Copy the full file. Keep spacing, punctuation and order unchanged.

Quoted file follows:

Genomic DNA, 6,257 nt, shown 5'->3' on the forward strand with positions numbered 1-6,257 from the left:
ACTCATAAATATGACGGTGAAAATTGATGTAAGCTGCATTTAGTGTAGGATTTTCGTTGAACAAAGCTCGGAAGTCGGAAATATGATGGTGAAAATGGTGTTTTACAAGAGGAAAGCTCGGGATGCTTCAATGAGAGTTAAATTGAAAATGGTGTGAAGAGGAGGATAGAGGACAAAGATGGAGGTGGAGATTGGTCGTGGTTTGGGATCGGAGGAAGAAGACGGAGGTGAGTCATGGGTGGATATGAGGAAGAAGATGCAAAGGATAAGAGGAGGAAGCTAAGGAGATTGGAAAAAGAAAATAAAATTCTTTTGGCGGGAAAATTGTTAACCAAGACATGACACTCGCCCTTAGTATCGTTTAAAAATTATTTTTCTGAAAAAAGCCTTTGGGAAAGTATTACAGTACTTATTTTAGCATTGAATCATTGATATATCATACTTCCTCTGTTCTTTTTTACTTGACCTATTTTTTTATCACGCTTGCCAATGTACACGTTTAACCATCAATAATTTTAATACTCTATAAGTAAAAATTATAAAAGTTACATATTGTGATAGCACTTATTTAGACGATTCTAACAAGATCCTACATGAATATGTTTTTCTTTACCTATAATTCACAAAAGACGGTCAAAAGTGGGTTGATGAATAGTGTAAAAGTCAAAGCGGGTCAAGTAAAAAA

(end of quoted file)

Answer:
Genomic DNA, 6,257 nt, shown 5'->3' on the forward strand with positions numbered 1-6,257 from the left:
ACTCATAAATATGACGGTGAAAATTGATGTAAGCTGCATTTAGTGTAGGATTTTCGTTGAACAAAGCTCGGAAGTCGGAAATATGATGGTGAAAATGGTGTTTTACAAGAGGAAAGCTCGGGATGCTTCAATGAGAGTTAAATTGAAAATGGTGTGAAGAGGAGGATAGAGGACAAAGATGGAGGTGGAGATTGGTCGTGGTTTGGGATCGGAGGAAGAAGACGGAGGTGAGTCATGGGTGGATATGAGGAAGAAGATGCAAAGGATAAGAGGAGGAAGCTAAGGAGATTGGAAAAAGAAAATAAAATTCTTTTGGCGGGAAAATTGTTAACCAAGACATGACACTCGCCCTTAGTATCGTTTAAAAATTATTTTTCTGAAAAAAGCCTTTGGGAAAGTATTACAGTACTTATTTTAGCATTGAATCATTGATATATCATACTTCCTCTGTTCTTTTTTACTTGACCTATTTTTTTATCACGCTTGCCAATGTACACGTTTAACCATCAATAATTTTAATACTCTATAAGTAAAAATTATAAAAGTTACATATTGTGATAGCACTTATTTAGACGATTCTAACAAGATCCTACATGAATATGTTTTTCTTTACCTATAATTCACAAAAGACGGTCAAAAGTGGGTTGATGAATAGTGTAAAAGTCAAAGCGGGTCAAGTAAAAAA